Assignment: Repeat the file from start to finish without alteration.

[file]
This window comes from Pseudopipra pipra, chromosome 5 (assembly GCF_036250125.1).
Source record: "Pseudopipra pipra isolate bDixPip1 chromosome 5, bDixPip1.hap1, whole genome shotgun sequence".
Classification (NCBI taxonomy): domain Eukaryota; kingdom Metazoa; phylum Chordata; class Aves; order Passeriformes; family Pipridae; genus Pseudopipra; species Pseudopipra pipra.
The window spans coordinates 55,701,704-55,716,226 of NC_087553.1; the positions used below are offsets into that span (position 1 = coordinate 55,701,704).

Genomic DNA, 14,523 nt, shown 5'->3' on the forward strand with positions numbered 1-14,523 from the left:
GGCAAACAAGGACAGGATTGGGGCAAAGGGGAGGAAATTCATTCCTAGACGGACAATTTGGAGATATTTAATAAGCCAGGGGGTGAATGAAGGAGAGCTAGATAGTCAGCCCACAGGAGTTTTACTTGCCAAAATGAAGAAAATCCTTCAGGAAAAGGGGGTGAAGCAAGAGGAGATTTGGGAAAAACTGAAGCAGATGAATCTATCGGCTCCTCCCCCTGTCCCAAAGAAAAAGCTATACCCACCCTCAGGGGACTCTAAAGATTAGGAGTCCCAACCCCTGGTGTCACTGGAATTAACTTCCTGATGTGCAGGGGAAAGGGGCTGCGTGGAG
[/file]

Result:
This window comes from Pseudopipra pipra, chromosome 5 (assembly GCF_036250125.1).
Source record: "Pseudopipra pipra isolate bDixPip1 chromosome 5, bDixPip1.hap1, whole genome shotgun sequence".
Classification (NCBI taxonomy): domain Eukaryota; kingdom Metazoa; phylum Chordata; class Aves; order Passeriformes; family Pipridae; genus Pseudopipra; species Pseudopipra pipra.
The window spans coordinates 55,701,704-55,716,226 of NC_087553.1; the positions used below are offsets into that span (position 1 = coordinate 55,701,704).

Genomic DNA, 14,523 nt, shown 5'->3' on the forward strand with positions numbered 1-14,523 from the left:
GGCAAACAAGGACAGGATTGGGGCAAAGGGGAGGAAATTCATTCCTAGACGGACAATTTGGAGATATTTAATAAGCCAGGGGGTGAATGAAGGAGAGCTAGATAGTCAGCCCACAGGAGTTTTACTTGCCAAAATGAAGAAAATCCTTCAGGAAAAGGGGGTGAAGCAAGAGGAGATTTGGGAAAAACTGAAGCAGATGAATCTATCGGCTCCTCCCCCTGTCCCAAAGAAAAAGCTATACCCACCCTCAGGGGACTCTAAAGATTAGGAGTCCCAACCCCTGGTGTCACTGGAATTAACTTCCTGATGTGCAGGGGAAAGGGGCTGCGTGGAG